GRIS GRIMLY

by Aysha
From the January 2006 issue of Prick Magazine.

Gris Grimly reading Grimericks to the monsters of Netherworld Haunted House.


Gris Grimly is an illustrator, author and self-proclaimed "Mad Creator" who has a macabre variety of wares to offer. Hailing from some unknown nether region of the Midwest, Mr. Grimly has illustrated several books and is working on a film to be completed in 2006. He is also a painter and sculptor and much of his work can be viewed on his Web site. Mr. Grimly is an outright Renaissance man with a penchant for tweed suits.

Many of you may be familiar with Mr. Grimly's illustrated books such as Monster Museum, Edgar Allen Poe's Tales of Mystery and Madness and the most recently published Grimericks. In Grimericks, the reader is introduced to a handful of wild-eyed characters some of which spend their time eating boys or human beans. Miss Ghoul, who passes out grades, has a hunch on her back the size of Texas and one witch has a nose so long it threatens to throw her of her broomstick.




Mr. Grimly's work can easily be compared to Tim Burton's or Dr. Seuss', but a closer examination of his ink and watercolor paintings reveals statements on social issues or explorations of the self.

If you are looking for Gris Grimly's work at your local bookstore haunt, you might find yourself in the children's literature section. But Mr. Grimly doesn't write with tots in mind. His audience tends to consist of teenagers and older. Still, you could end up sitting through story hour while waiting to get your book signed by Mr. Grimly.

"The people I recognize that come to my signings, they're older people like heavy metal guys," he says. "I did this event at a Barnes & Noble and they had a guy reading [my book] to the children. He changed his voice and was all wacky up there. I look out into the audience [and] I'm sure there are some kids there for story hour, but then there [were] all these guys that were like tattoos and heavy metal T-shirts and they were just sitting there ... just waiting to get their book autographed and meet me."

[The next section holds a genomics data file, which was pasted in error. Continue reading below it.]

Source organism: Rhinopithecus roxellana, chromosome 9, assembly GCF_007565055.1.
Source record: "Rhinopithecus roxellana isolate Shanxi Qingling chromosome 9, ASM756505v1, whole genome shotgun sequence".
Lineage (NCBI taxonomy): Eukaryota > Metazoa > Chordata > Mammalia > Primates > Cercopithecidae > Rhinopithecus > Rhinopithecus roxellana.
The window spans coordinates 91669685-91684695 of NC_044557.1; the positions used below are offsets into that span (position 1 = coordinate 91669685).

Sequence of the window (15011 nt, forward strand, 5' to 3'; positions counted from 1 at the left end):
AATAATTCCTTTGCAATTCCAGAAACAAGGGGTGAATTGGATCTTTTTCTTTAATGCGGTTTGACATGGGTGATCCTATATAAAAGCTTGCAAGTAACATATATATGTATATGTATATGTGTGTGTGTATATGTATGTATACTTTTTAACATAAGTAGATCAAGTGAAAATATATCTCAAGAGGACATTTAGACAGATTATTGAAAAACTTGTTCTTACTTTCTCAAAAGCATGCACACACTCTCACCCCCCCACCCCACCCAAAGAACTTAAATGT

Gris Grimly reading Grimericks to the
monsters of Netherworld Haunted House.
Gris Grimly and his new best friend.


Mr. Grimly may not be illustrating for the kids (even with his current project, Wicked Nursery Rhymes II ), but his target audience is apparent in the title of his upcoming film debut, Cannibal Corpse Riot. Inspired by H.P. Lovecraft, Mr. Grimly wrote this script about two ghouls who set about their ritual of finding a corpse to eat in a cemetery, of course.

"It's not really a horror film, as much as a comedy for people who like horror films," he says. "Most of the movie and the intrigue and where it takes you is in their dialogue and things that they say."

Ray Harryhausen's work on Jason and the Argonauts and Clash of the Titans inspired the stop-motion monster featured in Cannibal Corpse Riot.

"It'll have that King Kong look where we're not trying to make smooth animation," he says. "The whole film is black and white and grainy and it's supposed to look like an old '50s film."


Gris Grimly and his books.
Cannibal Corpse Riot movie poster.


When the short film is complete next year, you will be able to download it and burn it to DVD from the Web site.

When Mr. Grimly isn't pondering the appropriate retribution for a heathen ghoul, he finds time to personalize his own tattoos. Originally, he planned to have a dichotomy between good and evil.

"I'm really into Catholic art so I started to [tattoo] half my body with Catholic art [with] the other half [being] darker, more sinister images," he says. "I'm running out of Catholic art to put on my arms so I think that the good versus evil isn't going to last too much longer. My good side is going to start having monsters on it."

While he has been asked to design tattoos for other people in the past, Mr. Grimly has shied away from getting tattoos of his own artwork.




"I design my tattoos but I don't illustrate the art that I put on my body," he says. "I feel if I was putting my own artwork on my body it would be like putting a photograph of myself on my body ... I'd rather illustrate my tattoos to look like another style, which is what I do. Most of my stuff looks like traditional sailor tattoos."

It appears that all things evil cast a shadow over the good in Gris Grimly's world, from the monsters he dreams up for his art to the ghouls he's cooked up for his film. If you prefer to let the bedbugs bite, curl up with some of Gris Grimly's work tonight.




For more info on Gris Grimly, go to www.madcreator.com.


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